On Being Me: A Personal Invitation to Philosophy, by J. David Velleman (Princeton University Press), £10.99/$12.95
On Being Me attempts to package some fairly concentrated philosophical reflections in an accessible form. The book is short (87 pages) and attractively printed. The seven chapters have engaging titles like “Regretting What Might Have Been”, and “Wanting to Be Loved”, and are broken into short sections that range from two sentences to a couple of pages. The text is accompanied by a dozen clever and charming illustrations by New Yorker cartoonist Emily Bernstein. And throughout, Velleman offers a resolutely first-person meditation that, in the spirit of Descartes, eschews technical jargon and scholarly references (although in the Preface he acknowledges his debts, which are primarily to contemporary Anglo-American thinkers such as Anscombe, Dennett, Frankfurt, and Parfit).
The goal of the book is to explore the nature of personhood from the subjective point of view. In doing so, it addresses some familiar philosophical questions: What makes me the same person over time? Is it rational to fear death? Am I really responsible for my choices? Velleman’s approach from the outset is hesitant and undogmatic; in places he even candidly declares himself confused.
A chapter titled “Wanting to Go On” focuses on the issue of personal identity over time. Velleman dismisses any talk of remembering experiences from a previous life. He assumes that those who make such claims are mistaking an idea or image for an actual memory. He also rejects the notion of a soul as some sort of personal essence that can be detached from one’s mundane existence in the material world. The soul, thus conceived, is an entity. But according to Velleman, he is not a thing but a subject of experiences, thoughts and feelings which is somehow linked to past subjects that he remembers being and future subjects that he anticipates being.
Quite what the connection is between these past, present, and future experiences is hard to pin down, but Velleman is interested in how they infiltrate one another in subtle ways. He says, for instance: “I usually imagine a future experience as including a memory of how I imagined it.” He even says that he wants his enjoyment of a meal to be enhanced by the memory he has, while eating, of having wanted it. Claims of this sort prompt the suspicion that a half century of philosophising (Velleman is professor emeritus at NYU) may have made his mundane experiences unrepresentatively reflexive. But he is surely right to see looking forward and backward as key to our sense of personhood. As he eloquently puts it: “the connections of anticipation and memory…. give me a life, not just a stretch of going-on-being but something with phrasing and cadences, beginnings and endings.”
The chapter titled “Fearing the End” is really devoted more to the experience of time passing than to anxiety about death. Am I moving through time? Or do different temporal segments of me succeed one another? Velleman plays with various metaphors in seeking to illuminate the issue. He imagines, for instance, his successive temporal segments as like railcars on a track, in which case death would simply be the point after which there is no more track (or cars). The analogy is suggestive, but it seems to express a somewhat detached, impersonal view of the problem rather than capture the phenomenological feeling of moving towards extinction.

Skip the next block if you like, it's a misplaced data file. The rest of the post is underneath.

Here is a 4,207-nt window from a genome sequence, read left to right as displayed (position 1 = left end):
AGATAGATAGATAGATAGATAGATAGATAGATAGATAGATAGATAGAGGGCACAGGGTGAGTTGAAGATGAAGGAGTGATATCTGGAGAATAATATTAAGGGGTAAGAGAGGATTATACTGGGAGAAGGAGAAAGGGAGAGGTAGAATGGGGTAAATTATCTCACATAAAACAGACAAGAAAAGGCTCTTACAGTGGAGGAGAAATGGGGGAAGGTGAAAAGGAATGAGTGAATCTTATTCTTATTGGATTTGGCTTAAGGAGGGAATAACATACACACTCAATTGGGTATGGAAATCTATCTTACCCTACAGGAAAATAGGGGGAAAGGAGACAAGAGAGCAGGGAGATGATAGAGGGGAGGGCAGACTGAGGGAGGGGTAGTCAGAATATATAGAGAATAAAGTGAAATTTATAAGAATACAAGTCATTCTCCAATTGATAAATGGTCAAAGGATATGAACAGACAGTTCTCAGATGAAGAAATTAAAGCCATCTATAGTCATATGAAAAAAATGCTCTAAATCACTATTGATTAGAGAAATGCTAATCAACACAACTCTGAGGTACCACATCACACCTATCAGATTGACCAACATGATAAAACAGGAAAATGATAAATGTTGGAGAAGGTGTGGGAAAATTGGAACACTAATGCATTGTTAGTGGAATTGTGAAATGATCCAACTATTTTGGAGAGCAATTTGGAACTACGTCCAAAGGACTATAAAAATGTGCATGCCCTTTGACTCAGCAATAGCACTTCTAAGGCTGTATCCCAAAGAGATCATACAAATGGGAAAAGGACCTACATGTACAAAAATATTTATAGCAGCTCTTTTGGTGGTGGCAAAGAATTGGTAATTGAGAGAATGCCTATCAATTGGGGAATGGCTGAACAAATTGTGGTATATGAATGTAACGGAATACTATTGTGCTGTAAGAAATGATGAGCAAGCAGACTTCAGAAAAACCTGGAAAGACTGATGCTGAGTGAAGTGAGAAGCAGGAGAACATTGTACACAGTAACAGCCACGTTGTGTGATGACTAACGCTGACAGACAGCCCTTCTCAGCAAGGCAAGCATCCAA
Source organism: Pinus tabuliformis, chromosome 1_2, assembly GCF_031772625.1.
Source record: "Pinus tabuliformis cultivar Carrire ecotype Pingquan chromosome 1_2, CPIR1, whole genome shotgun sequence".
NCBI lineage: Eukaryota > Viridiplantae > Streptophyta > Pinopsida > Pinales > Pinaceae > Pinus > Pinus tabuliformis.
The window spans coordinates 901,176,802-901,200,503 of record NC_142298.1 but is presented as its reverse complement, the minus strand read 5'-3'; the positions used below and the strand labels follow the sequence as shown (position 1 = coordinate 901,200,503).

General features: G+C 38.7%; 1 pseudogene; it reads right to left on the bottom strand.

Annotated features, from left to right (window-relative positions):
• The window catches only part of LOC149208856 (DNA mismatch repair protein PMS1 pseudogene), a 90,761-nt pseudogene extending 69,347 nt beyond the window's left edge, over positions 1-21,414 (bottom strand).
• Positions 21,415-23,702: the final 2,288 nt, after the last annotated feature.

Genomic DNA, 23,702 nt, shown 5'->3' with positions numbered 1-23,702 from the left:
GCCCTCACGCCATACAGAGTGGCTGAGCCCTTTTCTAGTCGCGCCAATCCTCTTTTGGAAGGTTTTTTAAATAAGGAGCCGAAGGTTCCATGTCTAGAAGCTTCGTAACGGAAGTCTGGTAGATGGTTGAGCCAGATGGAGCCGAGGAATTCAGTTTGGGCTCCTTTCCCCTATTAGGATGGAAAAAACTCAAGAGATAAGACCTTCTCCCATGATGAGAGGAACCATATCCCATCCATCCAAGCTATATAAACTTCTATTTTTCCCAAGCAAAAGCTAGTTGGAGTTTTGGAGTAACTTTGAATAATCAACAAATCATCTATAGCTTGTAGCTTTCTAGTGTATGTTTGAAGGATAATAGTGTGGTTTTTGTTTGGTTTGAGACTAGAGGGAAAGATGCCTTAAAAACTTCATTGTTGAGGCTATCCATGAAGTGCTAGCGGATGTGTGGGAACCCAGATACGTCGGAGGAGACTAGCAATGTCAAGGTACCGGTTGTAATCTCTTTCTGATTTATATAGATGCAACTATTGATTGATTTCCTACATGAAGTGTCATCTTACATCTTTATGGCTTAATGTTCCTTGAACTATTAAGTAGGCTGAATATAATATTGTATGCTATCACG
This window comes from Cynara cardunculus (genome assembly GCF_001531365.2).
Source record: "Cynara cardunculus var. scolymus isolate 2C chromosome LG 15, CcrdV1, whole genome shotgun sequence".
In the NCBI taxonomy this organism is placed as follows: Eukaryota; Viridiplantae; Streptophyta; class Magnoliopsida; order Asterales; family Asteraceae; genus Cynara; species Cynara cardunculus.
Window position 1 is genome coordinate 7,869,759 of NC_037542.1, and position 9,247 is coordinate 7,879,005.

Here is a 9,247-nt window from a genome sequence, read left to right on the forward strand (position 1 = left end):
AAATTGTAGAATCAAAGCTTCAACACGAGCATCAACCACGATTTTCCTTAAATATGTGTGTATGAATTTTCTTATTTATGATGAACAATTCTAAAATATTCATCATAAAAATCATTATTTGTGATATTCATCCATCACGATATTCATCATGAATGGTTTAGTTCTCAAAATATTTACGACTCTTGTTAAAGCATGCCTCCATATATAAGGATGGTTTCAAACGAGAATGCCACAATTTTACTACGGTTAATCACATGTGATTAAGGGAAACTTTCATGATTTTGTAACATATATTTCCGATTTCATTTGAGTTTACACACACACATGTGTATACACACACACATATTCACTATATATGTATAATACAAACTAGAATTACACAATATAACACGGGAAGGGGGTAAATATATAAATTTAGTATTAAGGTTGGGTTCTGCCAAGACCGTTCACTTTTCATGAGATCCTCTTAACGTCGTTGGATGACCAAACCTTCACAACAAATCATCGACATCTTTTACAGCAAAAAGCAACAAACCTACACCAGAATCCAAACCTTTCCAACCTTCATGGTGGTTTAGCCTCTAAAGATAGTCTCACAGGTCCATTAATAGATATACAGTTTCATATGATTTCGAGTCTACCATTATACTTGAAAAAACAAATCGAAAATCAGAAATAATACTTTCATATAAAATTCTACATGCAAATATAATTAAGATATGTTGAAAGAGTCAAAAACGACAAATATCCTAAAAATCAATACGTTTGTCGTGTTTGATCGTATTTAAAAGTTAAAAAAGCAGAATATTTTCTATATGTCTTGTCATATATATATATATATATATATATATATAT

Velleman devotes two of the longer chapters (“Aspiring to Authorship” and “Making Things Happen”) to the question of whether he is really responsible for his actions and decisions. Some of the discussion covers familiar ground: e.g. Does the present truth or falsity of a statement about what I will do in the future threaten the idea that my options are open? (Velleman thinks not, since a prewritten account of what I will do is still compatible with my being the author of my actions.)
In tackling the threat to personal responsibility posed by determinism, Velleman plausibly argues that if I am to be the true author of my choices, they must result from “causes of which I am the subject”. That is, they can’t just be the result of physical events involving my body (e.g. muscle contractions) or psychological happenings (e.g. a surging desire). He suggests that a certain sort of self-reflection may offer what he is looking for. I can reflect on why I have a certain desire or motive. And I can reflect on my motive for wanting to reflect. This meta-reflection will have the same motive as the initial reflection but seems more securely rooted in me as a subject. This idea of observing oneself do something that one does in order to be observed, thereby closing the gap between subject and object, is nicely illustrated with the analogy of a dancer monitoring their movements in a mirror.
In these chapters, too, Velleman’s self-observations sometimes perhaps involve more self-consciousness than is normal, necessary, or even plausible. In one place, for instance, he writes, “because leaving for the gym is what I’ve prepared myself to find myself doing next, I will get up and leave, so as not to end up wondering why I’m not leaving.” This strikes me as a rather peculiar motive. In his defence, though, Velleman admits at the outset that he offers no argument to prove that what he calls his “dispatches from an examined life” will be true of persons in general.